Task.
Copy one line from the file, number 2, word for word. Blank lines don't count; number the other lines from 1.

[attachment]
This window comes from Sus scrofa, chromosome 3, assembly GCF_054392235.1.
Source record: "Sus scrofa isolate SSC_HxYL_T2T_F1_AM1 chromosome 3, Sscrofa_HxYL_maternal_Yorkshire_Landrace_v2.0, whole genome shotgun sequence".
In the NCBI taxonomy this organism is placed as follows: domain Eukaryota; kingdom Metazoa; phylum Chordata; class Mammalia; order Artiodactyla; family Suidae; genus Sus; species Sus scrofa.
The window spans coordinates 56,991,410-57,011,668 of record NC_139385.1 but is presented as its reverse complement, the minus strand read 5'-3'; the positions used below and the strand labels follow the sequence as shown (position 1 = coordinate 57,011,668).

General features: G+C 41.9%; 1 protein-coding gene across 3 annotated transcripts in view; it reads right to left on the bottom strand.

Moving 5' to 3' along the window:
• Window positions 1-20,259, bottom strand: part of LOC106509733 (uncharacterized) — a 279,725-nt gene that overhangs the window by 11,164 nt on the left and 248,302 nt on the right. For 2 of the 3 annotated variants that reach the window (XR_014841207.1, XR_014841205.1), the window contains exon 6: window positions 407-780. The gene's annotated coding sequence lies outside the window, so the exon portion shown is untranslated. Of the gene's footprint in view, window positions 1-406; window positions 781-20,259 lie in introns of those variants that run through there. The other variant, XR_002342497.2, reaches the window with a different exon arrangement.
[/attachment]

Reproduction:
Source record: "Sus scrofa isolate SSC_HxYL_T2T_F1_AM1 chromosome 3, Sscrofa_HxYL_maternal_Yorkshire_Landrace_v2.0, whole genome shotgun sequence".